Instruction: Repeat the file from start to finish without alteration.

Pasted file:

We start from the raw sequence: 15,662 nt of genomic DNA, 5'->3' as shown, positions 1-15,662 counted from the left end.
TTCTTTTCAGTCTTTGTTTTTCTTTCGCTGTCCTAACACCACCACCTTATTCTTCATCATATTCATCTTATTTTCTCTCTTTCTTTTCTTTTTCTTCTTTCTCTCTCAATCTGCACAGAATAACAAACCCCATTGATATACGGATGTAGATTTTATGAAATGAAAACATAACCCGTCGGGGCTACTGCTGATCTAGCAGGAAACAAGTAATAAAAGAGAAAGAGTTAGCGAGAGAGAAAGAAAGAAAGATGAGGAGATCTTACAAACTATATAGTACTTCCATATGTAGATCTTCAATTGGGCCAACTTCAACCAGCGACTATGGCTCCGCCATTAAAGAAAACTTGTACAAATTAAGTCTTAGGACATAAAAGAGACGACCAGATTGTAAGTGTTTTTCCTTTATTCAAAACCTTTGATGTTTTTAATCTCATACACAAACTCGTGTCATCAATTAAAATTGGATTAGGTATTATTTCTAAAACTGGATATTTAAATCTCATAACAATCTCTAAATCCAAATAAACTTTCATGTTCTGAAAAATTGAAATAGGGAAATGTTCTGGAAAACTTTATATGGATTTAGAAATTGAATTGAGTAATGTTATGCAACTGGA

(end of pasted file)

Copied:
We start from the raw sequence: 15,662 nt of genomic DNA, 5'->3' as shown, positions 1-15,662 counted from the left end.
TTCTTTTCAGTCTTTGTTTTTCTTTCGCTGTCCTAACACCACCACCTTATTCTTCATCATATTCATCTTATTTTCTCTCTTTCTTTTCTTTTTCTTCTTTCTCTCTCAATCTGCACAGAATAACAAACCCCATTGATATACGGATGTAGATTTTATGAAATGAAAACATAACCCGTCGGGGCTACTGCTGATCTAGCAGGAAACAAGTAATAAAAGAGAAAGAGTTAGCGAGAGAGAAAGAAAGAAAGATGAGGAGATCTTACAAACTATATAGTACTTCCATATGTAGATCTTCAATTGGGCCAACTTCAACCAGCGACTATGGCTCCGCCATTAAAGAAAACTTGTACAAATTAAGTCTTAGGACATAAAAGAGACGACCAGATTGTAAGTGTTTTTCCTTTATTCAAAACCTTTGATGTTTTTAATCTCATACACAAACTCGTGTCATCAATTAAAATTGGATTAGGTATTATTTCTAAAACTGGATATTTAAATCTCATAACAATCTCTAAATCCAAATAAACTTTCATGTTCTGAAAAATTGAAATAGGGAAATGTTCTGGAAAACTTTATATGGATTTAGAAATTGAATTGAGTAATGTTATGCAACTGGA